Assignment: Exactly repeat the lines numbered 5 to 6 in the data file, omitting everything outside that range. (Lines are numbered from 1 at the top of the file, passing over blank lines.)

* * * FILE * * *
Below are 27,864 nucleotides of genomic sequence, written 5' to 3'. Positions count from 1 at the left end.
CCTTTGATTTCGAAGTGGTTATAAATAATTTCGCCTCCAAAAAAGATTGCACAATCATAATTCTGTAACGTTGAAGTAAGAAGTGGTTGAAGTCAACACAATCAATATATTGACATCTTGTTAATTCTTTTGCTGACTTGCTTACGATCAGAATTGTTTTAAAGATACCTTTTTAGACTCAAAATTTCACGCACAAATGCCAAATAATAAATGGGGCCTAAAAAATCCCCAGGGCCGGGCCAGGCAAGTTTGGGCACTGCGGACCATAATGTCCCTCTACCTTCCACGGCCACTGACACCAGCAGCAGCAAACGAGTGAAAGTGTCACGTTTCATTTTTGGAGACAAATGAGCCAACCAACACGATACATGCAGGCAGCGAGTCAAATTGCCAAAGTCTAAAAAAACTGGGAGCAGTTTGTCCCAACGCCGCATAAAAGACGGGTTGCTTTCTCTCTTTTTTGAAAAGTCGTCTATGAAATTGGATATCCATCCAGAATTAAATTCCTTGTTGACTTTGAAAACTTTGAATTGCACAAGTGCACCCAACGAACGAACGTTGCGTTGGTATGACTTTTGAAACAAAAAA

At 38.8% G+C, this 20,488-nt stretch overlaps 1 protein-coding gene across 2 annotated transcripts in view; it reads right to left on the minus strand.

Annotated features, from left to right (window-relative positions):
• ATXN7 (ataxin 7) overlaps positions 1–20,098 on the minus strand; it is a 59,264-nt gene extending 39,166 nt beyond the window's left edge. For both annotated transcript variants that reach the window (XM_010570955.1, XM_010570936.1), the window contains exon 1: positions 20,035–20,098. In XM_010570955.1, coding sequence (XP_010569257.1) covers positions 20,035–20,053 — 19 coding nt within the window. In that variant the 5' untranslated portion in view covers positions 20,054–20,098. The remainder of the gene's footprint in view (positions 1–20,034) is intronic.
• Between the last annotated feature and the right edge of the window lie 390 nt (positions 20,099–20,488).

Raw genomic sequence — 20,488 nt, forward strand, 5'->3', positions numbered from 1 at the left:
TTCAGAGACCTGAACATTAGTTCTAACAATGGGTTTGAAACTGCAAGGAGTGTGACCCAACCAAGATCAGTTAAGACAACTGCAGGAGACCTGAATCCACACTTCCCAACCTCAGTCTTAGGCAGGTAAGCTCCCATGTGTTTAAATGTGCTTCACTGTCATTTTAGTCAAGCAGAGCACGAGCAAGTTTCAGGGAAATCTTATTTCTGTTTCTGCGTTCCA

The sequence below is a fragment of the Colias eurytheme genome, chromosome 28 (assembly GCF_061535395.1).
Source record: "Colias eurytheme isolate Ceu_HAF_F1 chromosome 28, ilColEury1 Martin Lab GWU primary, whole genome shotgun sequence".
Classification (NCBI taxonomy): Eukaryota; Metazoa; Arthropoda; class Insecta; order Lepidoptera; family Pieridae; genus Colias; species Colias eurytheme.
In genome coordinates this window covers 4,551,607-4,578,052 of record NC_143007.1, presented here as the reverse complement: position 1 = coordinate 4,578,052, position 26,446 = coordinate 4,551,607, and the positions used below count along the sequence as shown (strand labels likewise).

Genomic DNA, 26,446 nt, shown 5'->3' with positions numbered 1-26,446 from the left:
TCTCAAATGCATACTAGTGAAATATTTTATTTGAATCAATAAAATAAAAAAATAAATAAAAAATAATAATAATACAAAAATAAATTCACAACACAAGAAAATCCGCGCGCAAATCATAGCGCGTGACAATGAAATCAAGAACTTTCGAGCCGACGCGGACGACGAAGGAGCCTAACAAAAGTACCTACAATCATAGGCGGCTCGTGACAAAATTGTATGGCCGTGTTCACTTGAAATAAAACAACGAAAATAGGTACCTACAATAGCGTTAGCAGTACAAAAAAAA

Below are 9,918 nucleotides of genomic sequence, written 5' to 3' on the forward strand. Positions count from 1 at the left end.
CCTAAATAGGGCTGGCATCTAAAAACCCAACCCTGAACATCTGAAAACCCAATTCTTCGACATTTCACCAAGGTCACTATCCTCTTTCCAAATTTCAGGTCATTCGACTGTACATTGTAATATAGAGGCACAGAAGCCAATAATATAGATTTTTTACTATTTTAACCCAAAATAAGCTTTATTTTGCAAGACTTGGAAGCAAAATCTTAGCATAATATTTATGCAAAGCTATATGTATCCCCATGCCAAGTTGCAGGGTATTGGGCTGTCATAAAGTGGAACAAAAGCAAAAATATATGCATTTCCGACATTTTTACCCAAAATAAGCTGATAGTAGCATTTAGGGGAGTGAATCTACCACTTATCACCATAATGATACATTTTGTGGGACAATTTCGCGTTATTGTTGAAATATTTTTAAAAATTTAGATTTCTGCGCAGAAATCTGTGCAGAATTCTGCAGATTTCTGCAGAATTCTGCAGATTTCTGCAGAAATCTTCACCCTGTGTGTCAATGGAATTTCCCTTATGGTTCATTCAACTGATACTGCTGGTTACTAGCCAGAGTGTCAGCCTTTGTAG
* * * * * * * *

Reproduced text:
• ATXN7 (ataxin 7) overlaps positions 1–20,098 on the minus strand; it is a 59,264-nt gene extending 39,166 nt beyond the window's left edge. For both annotated transcript variants that reach the window (XM_010570955.1, XM_010570936.1), the window contains exon 1: positions 20,035–20,098. In XM_010570955.1, coding sequence (XP_010569257.1) covers positions 20,035–20,053 — 19 coding nt within the window. In that variant the 5' untranslated portion in view covers positions 20,054–20,098. The remainder of the gene's footprint in view (positions 1–20,034) is intronic.
• Between the last annotated feature and the right edge of the window lie 390 nt (positions 20,099–20,488).